Gene cheats (2000, Jan 15) New Scientist, by C. Aschwanden [link]

Christie Aschwanden provides a well-researched piece related to the possibile emergence of 'gene cheat'. This article is also re-produced on her own website and it discusses a ranger of examples where gene doping might appear. Ascwanden discusses Eero Maentyranta the genetic super-freak of the 1964 Winter Olympics. She also mentioned Jeffrey Leiden's work, who used an adenovirus to deliver the epo gene to mice and monkeys. The findings suggest a boost to the hematocrit levels of both species. Don Catlin is quoted for saying that detection will not be easy, which remains uncertain in the scientific world.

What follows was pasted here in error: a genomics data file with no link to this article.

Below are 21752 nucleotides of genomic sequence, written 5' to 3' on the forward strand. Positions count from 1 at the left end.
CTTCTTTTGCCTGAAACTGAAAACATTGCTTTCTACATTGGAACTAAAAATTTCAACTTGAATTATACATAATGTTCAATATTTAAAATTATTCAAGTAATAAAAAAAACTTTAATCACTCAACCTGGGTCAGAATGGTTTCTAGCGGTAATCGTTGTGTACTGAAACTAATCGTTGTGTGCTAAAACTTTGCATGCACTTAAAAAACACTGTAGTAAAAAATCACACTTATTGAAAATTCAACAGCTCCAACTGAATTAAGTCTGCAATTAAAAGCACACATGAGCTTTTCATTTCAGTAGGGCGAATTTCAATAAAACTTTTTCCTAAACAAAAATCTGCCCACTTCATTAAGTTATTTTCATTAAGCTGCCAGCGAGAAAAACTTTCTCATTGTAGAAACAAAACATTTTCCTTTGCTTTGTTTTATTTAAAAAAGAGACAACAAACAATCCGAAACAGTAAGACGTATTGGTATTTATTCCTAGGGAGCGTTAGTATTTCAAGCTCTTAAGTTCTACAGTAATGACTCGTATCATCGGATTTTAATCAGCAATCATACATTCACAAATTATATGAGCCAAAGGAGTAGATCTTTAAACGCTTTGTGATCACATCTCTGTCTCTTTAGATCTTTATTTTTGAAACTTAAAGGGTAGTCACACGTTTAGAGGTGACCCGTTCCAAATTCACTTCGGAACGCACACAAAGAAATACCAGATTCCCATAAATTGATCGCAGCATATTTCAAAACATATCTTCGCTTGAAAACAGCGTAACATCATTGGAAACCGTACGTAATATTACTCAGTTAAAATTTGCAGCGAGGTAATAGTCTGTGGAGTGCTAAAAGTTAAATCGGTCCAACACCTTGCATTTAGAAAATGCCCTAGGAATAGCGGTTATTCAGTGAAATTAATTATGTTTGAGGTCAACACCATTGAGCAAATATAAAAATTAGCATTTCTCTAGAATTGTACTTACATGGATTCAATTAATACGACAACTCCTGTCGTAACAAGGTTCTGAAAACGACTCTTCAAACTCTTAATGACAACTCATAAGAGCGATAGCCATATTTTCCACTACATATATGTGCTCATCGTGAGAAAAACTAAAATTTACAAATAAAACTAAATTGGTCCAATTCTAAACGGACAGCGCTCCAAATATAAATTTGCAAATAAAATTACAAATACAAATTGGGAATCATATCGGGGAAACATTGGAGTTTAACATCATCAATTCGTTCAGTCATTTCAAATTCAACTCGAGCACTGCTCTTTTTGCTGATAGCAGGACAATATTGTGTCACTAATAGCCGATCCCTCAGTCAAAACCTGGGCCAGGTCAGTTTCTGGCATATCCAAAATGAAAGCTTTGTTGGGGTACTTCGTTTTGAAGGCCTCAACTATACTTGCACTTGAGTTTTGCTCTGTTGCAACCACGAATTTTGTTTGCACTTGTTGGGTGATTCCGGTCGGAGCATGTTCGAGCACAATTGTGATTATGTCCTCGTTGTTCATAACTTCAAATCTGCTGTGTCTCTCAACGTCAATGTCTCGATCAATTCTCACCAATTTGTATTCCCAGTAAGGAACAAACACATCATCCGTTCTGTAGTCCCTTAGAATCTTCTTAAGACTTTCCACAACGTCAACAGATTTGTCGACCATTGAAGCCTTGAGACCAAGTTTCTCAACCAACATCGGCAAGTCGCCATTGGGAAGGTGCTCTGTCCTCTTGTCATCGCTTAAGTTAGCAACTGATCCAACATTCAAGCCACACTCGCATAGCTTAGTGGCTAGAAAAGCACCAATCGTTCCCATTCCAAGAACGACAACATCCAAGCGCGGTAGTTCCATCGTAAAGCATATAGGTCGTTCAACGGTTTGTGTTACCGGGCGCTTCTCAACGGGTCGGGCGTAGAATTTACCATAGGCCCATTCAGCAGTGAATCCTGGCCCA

The article concludes with a quote from Charles Yesalis, who notes that it is unlikely that anti-doping testers will be able to keep up with the users. This same concern has been around for many years, which seems a good reason to re-question the value of the anti-doping strategy. Perhaps the re-conceptualisation of doping would yield a preferable situation in competitive sport. If the interest is to protect athletes, then why not make it legal?